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I am trying to use current sensing functionality of Arduino Motor Shield R3, the shield is based on L289. The values that I read seem to be very noisy. I am using Arduino UNO A0 analogRead() function to sense current. To fix this I have tried to use low pass filter between the motor shield and arduino uno.

schematic

simulate this circuit – Schematic created using CircuitLab

This helped to fix measurement noise however I have several questions about it:

  1. Is the noise in the sensing signal caused more by the motor it self of the fact that the motor is driven by PWM? (Note I have already increased PWM frequency of Arduino Uno to to 32kHz.)
  2. If I would add a low pass filter to the input PWM signal would the current sensing still be noisy? I have tried adding low pass filter to PWM but it did not seem to change current sensing. The low pass filter however affected the motor, it started to run as usual and slowed down almost to stop over time. Maybe I connected the low pass filter for PWM incorrectly.
  3. Is there actually any advantage of adding a low pass filter for an input PWM signal or is 32kHz PWM fast enough and I should just go with the low pass filter for current sensing?
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  • \$\begingroup\$ You can't expect us to know what a "Arduino Motor Shield R3" is. I can't even tell from your question whether R3 is some kind of model number, the designator of a resistor, or something else. This is a general electronics site where arduinos are a small subset of what is talked about. A schematic would help explain exactly what is being sensed and how it is being presented to a (presumably?) A/D input of a microcontroller somewhere. \$\endgroup\$ – Olin Lathrop May 25 '13 at 21:03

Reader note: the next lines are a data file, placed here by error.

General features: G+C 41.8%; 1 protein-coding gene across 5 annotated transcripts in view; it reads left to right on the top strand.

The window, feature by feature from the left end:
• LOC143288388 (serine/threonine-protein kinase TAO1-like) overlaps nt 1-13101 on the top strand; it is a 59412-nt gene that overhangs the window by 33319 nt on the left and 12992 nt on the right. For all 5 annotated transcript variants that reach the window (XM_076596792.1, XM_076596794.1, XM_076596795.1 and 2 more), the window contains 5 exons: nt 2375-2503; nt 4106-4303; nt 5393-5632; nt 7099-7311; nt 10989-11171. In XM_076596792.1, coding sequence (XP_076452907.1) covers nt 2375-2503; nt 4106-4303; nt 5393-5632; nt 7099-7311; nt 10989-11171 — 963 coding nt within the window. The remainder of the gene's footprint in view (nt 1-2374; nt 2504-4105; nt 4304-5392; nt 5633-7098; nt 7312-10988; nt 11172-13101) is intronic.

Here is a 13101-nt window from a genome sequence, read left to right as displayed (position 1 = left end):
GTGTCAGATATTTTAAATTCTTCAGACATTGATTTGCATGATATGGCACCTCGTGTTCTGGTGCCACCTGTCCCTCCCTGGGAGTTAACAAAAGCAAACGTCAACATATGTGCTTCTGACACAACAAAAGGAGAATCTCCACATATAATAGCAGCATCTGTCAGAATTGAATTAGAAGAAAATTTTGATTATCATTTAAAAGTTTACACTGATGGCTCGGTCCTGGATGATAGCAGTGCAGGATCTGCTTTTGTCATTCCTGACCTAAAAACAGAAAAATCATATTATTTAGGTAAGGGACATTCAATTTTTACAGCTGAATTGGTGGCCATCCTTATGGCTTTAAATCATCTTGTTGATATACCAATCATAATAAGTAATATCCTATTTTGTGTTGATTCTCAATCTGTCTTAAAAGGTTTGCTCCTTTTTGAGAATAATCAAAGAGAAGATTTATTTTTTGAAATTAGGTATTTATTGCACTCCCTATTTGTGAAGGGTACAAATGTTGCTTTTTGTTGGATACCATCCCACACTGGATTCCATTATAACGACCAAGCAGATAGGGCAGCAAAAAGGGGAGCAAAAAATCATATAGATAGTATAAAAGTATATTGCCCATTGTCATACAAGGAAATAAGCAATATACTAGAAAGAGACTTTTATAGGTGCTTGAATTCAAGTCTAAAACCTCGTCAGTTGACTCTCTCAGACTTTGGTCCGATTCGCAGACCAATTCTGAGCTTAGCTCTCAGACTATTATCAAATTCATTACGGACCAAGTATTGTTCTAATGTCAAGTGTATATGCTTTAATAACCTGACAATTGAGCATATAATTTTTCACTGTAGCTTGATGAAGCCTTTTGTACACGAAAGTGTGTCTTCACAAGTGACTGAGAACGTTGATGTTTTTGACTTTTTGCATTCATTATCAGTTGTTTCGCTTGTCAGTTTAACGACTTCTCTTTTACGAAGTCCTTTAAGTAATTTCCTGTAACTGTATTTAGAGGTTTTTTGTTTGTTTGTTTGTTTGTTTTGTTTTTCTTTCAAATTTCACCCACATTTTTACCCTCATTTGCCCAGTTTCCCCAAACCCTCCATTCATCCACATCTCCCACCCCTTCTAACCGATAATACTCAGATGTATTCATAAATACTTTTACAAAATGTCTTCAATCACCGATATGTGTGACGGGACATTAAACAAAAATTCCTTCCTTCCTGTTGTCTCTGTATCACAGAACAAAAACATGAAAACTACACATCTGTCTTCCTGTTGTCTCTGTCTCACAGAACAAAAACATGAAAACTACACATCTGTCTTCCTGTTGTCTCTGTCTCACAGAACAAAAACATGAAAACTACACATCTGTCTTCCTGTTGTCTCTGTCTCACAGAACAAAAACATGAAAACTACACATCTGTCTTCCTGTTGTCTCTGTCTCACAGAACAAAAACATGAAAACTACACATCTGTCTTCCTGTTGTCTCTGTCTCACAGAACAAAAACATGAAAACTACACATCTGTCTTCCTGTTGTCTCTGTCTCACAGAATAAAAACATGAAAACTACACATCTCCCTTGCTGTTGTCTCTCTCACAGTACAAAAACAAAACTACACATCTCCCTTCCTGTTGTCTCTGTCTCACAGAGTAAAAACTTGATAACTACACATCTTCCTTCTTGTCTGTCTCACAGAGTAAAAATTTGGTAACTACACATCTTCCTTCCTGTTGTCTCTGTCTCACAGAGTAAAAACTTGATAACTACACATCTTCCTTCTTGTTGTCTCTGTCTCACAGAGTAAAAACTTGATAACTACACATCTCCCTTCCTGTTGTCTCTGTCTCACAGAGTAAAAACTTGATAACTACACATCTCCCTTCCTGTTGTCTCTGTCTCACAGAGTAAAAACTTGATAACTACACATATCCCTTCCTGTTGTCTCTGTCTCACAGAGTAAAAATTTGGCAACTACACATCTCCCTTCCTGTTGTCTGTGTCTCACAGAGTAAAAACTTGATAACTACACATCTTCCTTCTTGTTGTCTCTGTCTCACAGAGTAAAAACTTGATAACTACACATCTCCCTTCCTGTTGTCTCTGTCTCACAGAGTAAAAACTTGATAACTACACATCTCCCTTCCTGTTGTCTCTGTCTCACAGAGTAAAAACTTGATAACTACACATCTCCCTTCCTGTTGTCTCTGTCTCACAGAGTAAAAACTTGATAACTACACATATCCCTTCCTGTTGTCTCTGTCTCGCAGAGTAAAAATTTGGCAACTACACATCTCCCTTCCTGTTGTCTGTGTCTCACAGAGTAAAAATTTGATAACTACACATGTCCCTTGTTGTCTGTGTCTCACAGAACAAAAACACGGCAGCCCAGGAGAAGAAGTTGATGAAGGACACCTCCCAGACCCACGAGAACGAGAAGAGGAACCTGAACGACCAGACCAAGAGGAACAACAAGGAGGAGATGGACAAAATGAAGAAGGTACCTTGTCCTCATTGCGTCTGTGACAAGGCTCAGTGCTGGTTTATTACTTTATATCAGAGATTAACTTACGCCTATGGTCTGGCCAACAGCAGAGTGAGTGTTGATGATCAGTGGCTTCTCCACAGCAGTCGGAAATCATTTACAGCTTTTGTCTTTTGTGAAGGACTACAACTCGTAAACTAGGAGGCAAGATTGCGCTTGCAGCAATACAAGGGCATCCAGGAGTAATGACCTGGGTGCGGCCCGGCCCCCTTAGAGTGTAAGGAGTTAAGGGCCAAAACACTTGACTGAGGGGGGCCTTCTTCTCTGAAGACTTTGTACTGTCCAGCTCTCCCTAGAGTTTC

• \$\begingroup\$ You don't want to be low pass filtering PWM signals; the idea is to turn a some transistor on and off, while avoiding placing it into an in between state in which it dissipates heat. \$\endgroup\$ – Kaz May 25 '13 at 21:51
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From the block diagram in the datasheet, you can see that the current sensing is influenced by the output stages of the H-bridge. This means that when you use PWM to drive the motor, the Sense voltage will vary with the PWM signal. The voltage across the sense resistor is proportional with the current through it, which in turn depends on the voltage across the motor's induction. During the positive period of the PWM signal, the current will be 'slowly' increasing whereas during the negative period of the PWM signal the current will be 'slowly' decreasing. In practice this will look a bit like a triangular wave and that is the noise you measure.

The solution is to make sure that you synchronize the sense voltage measurement with the PWM signal. For example you can attach an interrupt to the timer that is used for the PWM signal and it requires a fair bit of digging into the microcontroller's datasheet (and some trial-and-error) to figure out how to realize that. Another option is to connect an interrupt pin to the PWM output pin, which may be simpler to start with. It can be done, though you might need to lower the PWM frequency (to fit the ADC conversion within the PWM duty cycle), directly program the hardware registers (Arduino libraries are slow) or use some assembly.

enter image description here

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  • \$\begingroup\$ Isn't a low pass filter on sense signal achieving the same effect? Also would this triangular wave be gone if I used direct voltage change instead of PWM? \$\endgroup\$ – JuliusG May 26 '13 at 14:04
  • \$\begingroup\$ The low pass filter will achieve the same effect, but it requires extra hardware, whereas the synchronous sampling is a software solution. Not sure what you mean by "used direct voltage change instead of PWM" \$\endgroup\$ – jippie May 26 '13 at 14:18
  • \$\begingroup\$ I prefer hardware solution in this case. By direct voltage change I was thinking of filtering the PWM that goes into the motor shield. Would doing this have any advantage compared to filtering sense function? \$\endgroup\$ – JuliusG May 26 '13 at 14:26
  • \$\begingroup\$ If you filter the PWM to a analog voltage that enters the motor shield, you will definitely kill the shield. The output stages are not designed for analog voltages, they are either high or low. Coming to think of it and reviewing the circuit diagram in my answer, the driver chip will turn the analog voltage into a logic signal anyway (the AND-gates), so it won't work at all. \$\endgroup\$ – jippie May 26 '13 at 14:27

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